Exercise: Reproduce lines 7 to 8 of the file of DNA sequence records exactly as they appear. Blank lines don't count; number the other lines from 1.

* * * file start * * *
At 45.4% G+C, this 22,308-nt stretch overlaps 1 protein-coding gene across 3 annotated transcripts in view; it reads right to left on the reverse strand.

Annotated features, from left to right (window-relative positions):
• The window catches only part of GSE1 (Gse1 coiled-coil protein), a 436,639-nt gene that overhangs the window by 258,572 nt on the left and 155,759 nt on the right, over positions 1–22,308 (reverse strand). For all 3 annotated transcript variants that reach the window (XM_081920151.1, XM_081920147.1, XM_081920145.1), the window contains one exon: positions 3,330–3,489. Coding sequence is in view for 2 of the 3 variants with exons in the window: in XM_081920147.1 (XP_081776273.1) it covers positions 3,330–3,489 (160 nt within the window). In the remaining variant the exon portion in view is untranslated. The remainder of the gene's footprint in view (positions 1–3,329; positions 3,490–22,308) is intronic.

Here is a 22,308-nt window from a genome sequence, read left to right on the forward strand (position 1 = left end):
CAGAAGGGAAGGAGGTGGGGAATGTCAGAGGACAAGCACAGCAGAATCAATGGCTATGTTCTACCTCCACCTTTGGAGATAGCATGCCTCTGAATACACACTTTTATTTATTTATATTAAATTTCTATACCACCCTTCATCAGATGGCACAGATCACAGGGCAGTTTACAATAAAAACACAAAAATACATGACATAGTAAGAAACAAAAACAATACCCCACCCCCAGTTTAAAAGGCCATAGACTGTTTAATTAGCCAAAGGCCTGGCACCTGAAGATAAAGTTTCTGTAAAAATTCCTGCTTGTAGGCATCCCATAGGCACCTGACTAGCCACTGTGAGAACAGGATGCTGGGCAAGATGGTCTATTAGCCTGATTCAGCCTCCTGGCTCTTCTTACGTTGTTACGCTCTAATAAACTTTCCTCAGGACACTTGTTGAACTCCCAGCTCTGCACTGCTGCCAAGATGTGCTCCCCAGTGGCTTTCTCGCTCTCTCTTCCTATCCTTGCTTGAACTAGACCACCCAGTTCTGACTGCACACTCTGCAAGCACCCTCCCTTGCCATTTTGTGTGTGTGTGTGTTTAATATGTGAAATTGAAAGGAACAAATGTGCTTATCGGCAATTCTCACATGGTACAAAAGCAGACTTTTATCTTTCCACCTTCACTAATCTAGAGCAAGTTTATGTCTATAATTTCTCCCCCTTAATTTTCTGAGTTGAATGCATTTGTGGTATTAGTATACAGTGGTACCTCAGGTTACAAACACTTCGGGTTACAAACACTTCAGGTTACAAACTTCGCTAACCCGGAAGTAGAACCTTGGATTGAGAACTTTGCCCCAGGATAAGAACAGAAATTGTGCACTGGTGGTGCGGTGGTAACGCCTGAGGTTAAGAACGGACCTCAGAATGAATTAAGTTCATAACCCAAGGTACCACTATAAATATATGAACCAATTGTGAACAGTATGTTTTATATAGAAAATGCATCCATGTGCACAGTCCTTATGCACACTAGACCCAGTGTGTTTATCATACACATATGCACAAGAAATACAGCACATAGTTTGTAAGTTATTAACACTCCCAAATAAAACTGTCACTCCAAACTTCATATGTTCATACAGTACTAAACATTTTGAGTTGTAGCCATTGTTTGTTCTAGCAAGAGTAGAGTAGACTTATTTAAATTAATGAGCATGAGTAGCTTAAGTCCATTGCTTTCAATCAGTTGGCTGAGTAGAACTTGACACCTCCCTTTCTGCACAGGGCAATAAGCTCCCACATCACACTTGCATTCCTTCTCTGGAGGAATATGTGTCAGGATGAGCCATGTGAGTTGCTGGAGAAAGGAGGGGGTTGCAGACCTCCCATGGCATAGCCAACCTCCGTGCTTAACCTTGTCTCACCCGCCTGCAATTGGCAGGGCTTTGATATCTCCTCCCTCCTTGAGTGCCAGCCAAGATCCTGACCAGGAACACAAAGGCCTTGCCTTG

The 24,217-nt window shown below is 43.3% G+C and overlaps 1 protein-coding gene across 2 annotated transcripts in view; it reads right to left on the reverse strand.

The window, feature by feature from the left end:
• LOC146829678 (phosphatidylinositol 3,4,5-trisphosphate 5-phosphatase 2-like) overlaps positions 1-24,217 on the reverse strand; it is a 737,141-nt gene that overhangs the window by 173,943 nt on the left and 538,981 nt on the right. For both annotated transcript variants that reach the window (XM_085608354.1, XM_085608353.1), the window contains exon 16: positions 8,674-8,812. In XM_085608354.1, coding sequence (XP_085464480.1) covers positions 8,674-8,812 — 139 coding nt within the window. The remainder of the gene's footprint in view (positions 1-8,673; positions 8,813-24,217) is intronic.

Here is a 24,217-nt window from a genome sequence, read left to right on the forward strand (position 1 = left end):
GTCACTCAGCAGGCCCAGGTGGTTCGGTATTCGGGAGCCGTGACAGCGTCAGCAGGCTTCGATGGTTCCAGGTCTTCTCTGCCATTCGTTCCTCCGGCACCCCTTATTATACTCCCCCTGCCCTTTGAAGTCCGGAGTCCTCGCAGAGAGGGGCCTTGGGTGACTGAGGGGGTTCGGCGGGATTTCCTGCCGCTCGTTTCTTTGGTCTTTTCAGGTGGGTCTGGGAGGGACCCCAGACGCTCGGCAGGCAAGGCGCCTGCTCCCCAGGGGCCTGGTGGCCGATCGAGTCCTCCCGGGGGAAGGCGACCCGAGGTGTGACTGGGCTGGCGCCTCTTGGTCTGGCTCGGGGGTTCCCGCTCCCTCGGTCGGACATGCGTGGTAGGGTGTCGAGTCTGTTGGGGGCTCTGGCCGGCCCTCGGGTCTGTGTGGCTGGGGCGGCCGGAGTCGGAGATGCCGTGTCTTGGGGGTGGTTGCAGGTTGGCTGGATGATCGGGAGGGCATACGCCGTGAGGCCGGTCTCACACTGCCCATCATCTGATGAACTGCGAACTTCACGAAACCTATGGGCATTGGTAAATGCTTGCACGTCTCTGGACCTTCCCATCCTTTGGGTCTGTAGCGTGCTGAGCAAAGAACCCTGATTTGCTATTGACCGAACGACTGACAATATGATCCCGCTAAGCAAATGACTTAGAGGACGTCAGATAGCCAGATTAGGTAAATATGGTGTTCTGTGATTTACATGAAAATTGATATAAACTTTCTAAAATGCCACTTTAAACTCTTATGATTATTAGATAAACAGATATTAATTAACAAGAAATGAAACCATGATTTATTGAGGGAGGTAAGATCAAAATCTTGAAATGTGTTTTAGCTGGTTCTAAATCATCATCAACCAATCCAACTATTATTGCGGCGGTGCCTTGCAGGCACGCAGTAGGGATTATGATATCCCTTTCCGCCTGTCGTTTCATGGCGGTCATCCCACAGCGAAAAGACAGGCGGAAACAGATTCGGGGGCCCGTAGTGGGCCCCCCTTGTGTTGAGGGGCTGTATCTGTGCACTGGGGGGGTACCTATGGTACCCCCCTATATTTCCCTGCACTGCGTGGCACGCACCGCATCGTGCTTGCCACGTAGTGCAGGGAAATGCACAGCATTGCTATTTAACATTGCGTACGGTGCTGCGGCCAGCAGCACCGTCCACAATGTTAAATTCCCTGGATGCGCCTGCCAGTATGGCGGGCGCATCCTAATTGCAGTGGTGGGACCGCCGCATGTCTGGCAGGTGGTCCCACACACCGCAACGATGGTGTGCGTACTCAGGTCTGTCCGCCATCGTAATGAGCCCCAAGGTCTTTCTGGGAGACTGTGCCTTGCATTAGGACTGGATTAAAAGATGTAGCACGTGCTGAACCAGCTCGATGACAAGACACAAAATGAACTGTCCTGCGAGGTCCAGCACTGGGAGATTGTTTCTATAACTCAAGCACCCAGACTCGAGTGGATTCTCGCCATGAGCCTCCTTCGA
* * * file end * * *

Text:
The window, feature by feature from the left end:
• LOC146829678 (phosphatidylinositol 3,4,5-trisphosphate 5-phosphatase 2-like) overlaps positions 1-24,217 on the reverse strand; it is a 737,141-nt gene that overhangs the window by 173,943 nt on the left and 538,981 nt on the right. For both annotated transcript variants that reach the window (XM_085608354.1, XM_085608353.1), the window contains exon 16: positions 8,674-8,812. In XM_085608354.1, coding sequence (XP_085464480.1) covers positions 8,674-8,812 — 139 coding nt within the window. The remainder of the gene's footprint in view (positions 1-8,673; positions 8,813-24,217) is intronic.